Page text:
When Humor Isn't Funny


Erin Davis looks at the power of words, specifically sarcasm.

What is sarcasm exactly? Let's ask Old Man Webster. 

Definition of SARCASM

  1. a sharp and often satirical or ironic utterance designed to cut or give pain
  2. a mode of satirical wit depending for its effect on bitter, caustic, and often ironic language that is usually directed against an individual.

In other words, sarcasm either makes fun of others or is designed to make the listener feel silly. To give us a better idea of what sarcasm sounds like, I scoured the Internet for lists of sarcastic comments. Here's a sampling: 

  • You are not as bad as people say; you are much, much worse.
  • Please, keep talking. I always yawn when I am interested.
  • Before you criticize someone, you should walk a mile in their shoes. That way, when you criticize them, you're a mile away and you have their shoes.
  • Always remember that you're unique. Just like everyone else.

Funny, yes. But a wise use of words, maybe not. 

If we keep reading that passage from James we tackled yesterday, we read:

With [the tongue] we bless our Lord and Father, and with it we curse people who are made in the likeness of God. From the same mouth come blessing and cursing. My brothers, these things ought not to be so (James 3:9–10). 

That's not the only passage that speaks on this subject. 

Proverbs 26:18–19 says, "Like a madman who throws firebrands, arrows, and death is the man who deceives his neighbor and says, ‘I am only joking!'"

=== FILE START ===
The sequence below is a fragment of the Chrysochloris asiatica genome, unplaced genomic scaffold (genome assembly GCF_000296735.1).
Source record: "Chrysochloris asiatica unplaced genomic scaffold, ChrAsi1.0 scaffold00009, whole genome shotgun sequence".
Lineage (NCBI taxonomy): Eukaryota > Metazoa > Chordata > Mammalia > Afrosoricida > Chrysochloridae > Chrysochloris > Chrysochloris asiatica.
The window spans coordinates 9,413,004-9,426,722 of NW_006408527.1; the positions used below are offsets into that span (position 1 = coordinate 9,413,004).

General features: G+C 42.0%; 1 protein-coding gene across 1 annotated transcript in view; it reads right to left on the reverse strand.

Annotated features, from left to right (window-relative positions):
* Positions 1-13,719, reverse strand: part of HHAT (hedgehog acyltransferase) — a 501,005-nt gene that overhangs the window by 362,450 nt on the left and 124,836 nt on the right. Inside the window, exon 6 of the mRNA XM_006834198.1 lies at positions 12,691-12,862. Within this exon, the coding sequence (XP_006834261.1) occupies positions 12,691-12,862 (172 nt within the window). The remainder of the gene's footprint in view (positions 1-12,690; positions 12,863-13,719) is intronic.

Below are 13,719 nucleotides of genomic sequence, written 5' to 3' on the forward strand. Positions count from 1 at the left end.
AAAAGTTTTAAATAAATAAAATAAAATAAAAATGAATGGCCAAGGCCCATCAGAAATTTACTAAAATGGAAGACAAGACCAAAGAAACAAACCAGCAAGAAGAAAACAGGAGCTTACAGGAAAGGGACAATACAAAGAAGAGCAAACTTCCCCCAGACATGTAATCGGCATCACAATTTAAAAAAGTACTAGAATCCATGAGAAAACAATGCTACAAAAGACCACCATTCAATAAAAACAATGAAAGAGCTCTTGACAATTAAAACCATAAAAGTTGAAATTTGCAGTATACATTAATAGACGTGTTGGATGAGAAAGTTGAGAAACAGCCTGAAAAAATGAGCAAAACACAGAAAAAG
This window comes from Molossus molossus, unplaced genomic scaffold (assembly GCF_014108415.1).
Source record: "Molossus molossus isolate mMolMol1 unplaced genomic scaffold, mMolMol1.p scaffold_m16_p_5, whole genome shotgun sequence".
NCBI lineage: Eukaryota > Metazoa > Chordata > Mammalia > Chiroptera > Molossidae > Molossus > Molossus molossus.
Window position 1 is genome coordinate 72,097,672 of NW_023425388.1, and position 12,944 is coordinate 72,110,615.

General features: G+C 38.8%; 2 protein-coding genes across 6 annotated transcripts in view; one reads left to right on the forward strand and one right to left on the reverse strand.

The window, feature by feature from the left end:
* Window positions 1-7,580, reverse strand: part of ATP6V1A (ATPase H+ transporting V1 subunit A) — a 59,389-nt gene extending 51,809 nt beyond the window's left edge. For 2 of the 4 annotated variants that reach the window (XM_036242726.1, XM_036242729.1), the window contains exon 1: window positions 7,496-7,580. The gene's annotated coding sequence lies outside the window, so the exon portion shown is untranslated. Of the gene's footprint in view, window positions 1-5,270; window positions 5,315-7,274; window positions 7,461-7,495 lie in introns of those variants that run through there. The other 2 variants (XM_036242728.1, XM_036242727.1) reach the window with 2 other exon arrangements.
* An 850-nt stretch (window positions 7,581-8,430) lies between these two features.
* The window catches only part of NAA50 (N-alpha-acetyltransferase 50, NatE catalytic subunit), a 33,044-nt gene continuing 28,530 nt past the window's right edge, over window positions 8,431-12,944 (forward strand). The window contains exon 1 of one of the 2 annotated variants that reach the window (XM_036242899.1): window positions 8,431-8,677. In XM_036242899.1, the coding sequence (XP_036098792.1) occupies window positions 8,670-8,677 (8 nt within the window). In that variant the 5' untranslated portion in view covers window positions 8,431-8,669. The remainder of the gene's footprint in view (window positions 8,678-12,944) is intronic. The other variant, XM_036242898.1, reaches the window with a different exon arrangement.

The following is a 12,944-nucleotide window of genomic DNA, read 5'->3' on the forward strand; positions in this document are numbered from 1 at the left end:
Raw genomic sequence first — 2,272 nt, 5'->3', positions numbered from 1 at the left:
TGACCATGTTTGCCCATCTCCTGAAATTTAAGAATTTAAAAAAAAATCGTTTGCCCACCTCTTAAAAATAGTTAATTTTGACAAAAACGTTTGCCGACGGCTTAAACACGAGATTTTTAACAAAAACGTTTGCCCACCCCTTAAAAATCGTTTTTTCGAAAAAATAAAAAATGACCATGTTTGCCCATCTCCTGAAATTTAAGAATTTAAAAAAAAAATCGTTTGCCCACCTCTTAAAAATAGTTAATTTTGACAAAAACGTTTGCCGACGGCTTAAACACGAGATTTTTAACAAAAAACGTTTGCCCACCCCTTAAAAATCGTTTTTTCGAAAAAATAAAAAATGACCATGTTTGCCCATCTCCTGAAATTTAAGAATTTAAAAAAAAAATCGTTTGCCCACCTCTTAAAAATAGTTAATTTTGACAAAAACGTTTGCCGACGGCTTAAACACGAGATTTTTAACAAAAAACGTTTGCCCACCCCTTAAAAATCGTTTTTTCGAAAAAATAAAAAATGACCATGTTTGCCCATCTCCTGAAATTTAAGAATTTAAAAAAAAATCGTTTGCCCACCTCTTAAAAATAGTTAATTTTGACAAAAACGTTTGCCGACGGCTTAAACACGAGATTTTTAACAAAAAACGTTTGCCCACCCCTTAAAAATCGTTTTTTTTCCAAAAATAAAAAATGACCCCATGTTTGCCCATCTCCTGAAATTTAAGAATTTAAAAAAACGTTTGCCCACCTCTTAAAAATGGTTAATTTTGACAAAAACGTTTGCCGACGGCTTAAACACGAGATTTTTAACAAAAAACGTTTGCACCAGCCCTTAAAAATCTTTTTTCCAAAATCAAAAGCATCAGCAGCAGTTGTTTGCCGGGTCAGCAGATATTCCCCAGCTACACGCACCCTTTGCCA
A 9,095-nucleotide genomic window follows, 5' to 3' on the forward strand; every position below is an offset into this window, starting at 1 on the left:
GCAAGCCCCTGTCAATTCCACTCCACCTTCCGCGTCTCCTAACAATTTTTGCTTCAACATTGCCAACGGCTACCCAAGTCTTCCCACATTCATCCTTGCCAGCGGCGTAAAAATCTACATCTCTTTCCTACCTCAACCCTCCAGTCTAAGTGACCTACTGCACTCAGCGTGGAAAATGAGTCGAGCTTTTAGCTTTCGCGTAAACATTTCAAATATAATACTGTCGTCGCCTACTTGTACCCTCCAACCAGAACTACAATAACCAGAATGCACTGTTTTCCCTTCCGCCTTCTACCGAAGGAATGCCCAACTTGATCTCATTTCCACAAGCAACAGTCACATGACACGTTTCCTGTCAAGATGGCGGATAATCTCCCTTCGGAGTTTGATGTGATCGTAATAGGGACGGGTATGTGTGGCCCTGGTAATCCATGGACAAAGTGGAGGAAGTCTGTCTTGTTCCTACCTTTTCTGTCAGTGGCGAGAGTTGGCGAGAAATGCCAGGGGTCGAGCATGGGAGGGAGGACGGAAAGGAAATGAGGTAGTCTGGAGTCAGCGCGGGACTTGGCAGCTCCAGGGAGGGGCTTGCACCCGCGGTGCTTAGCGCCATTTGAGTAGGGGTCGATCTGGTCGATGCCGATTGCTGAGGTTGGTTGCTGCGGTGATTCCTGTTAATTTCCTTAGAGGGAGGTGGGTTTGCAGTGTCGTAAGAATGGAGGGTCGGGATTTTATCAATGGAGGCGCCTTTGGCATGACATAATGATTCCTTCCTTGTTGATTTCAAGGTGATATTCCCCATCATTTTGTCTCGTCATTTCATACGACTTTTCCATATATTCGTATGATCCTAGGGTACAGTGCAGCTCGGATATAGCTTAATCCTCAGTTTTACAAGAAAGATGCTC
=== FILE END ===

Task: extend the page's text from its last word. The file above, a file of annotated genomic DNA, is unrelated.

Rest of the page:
Whoa! How's that for a heavy hitter? This verse equates lying to a neighbor and then pawning it off with sarcastic humor to throwing arrows of death! Sounds like serious business. 

Sarcasm is our country's favorite brand of humor. Everywhere we look we see and hear people dogging on others, cutting them to the quick, and making friends feel bad in order to get a laugh. But God's Word says not to use the same mouth to bless and curse and not to say things we shouldn't and then say, "Aw, I was just kidding."

Ephesians 4:29 really puts the nail in the coffin of sharp humor at others' expense: 

Let no corrupting talk come out of your mouths, but only such as is good for building up, as fits the occasion, that it may give grace to those who hear.

It may be funny, but if words tear others down instead of building them up, they are better left unsaid. Adopting this policy may not earn you a standing gig at your local comedy club, but it does help you to honor God with the way that you use your words. 

What about you? Have you ever been burned by someone else's sarcastic humor? What are some ways you know of to be funny without insulting others?

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